(b) As to inventive step, D1 was the closest state of the art. The problem to be solved over D1 was to provide hair conditioning compositions that provided an increase in hair volume-up without deterioration of other conditioning benefits. According to the description of the application in suit, the particle size of the silicone compound was believed to affect its deposition on the hair. That statement was sufficient evidence that the problem had been solved due to the choice of the silicone particle size. It was self-evident for the skilled person that the silicone deposited on the hair contributed to hair conditioning performance, such as the hair volume-up. Thus, the examining division was not correct to require experimental data to prove that logical inference. In support of that argument, the appellant cited inter alia decisions T 215/95 of 25 August 1999 (not published in the OJ EPO), T 939/92 (OJ EPO 1996, 309) and T 37/82 (OJ EPO 1984, 71). Furthermore, D2 did not teach to use cationic silicone emulsions. Thus, the claimed subject-matter was inventive.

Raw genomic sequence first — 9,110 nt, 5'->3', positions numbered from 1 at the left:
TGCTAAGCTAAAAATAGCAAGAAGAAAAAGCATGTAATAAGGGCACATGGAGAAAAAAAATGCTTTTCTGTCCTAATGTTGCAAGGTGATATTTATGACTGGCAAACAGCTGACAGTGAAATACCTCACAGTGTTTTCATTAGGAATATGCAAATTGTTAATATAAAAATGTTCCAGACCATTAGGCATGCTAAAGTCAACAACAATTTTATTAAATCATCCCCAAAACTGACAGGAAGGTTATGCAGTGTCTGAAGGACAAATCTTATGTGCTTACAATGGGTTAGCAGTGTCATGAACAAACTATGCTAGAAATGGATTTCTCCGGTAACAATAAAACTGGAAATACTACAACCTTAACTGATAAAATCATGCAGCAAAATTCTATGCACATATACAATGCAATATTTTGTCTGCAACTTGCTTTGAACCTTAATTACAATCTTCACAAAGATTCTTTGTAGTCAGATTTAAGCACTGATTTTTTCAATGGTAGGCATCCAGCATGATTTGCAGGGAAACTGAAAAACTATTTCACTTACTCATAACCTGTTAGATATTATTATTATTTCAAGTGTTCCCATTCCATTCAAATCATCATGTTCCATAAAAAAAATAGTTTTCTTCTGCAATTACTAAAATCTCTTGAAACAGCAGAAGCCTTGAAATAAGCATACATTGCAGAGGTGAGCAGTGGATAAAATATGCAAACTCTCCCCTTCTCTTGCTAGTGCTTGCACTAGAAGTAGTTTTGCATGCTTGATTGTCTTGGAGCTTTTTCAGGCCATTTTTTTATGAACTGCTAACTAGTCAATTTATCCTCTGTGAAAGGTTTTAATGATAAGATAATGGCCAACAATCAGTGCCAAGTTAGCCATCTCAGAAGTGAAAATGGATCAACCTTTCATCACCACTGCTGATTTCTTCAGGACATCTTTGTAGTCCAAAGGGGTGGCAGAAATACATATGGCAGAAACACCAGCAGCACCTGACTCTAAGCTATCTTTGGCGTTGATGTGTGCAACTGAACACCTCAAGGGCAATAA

IX. The appellant requests that the decision under appeal be set aside and that a patent be granted on the basis of claims 1 to 9 submitted by letter dated 24 April 2007.
Reasons for the Decision
1. The appeal is admissible.
2. In the whole set of claims the term "about" before ranges has been deleted. Claim 5 as filed has been cancelled. Furthermore, the molecular weight ranges in amended claim 7 (features (a) and (b)) have been amended from "at least about 800," to "from 800 to 1200,". The basis for those amendments can be found on original page 23, first paragraph, last line and page 23, line 10 from the bottom, respectively. Therefore, the requirements of Article 123(2) EPC are fulfilled.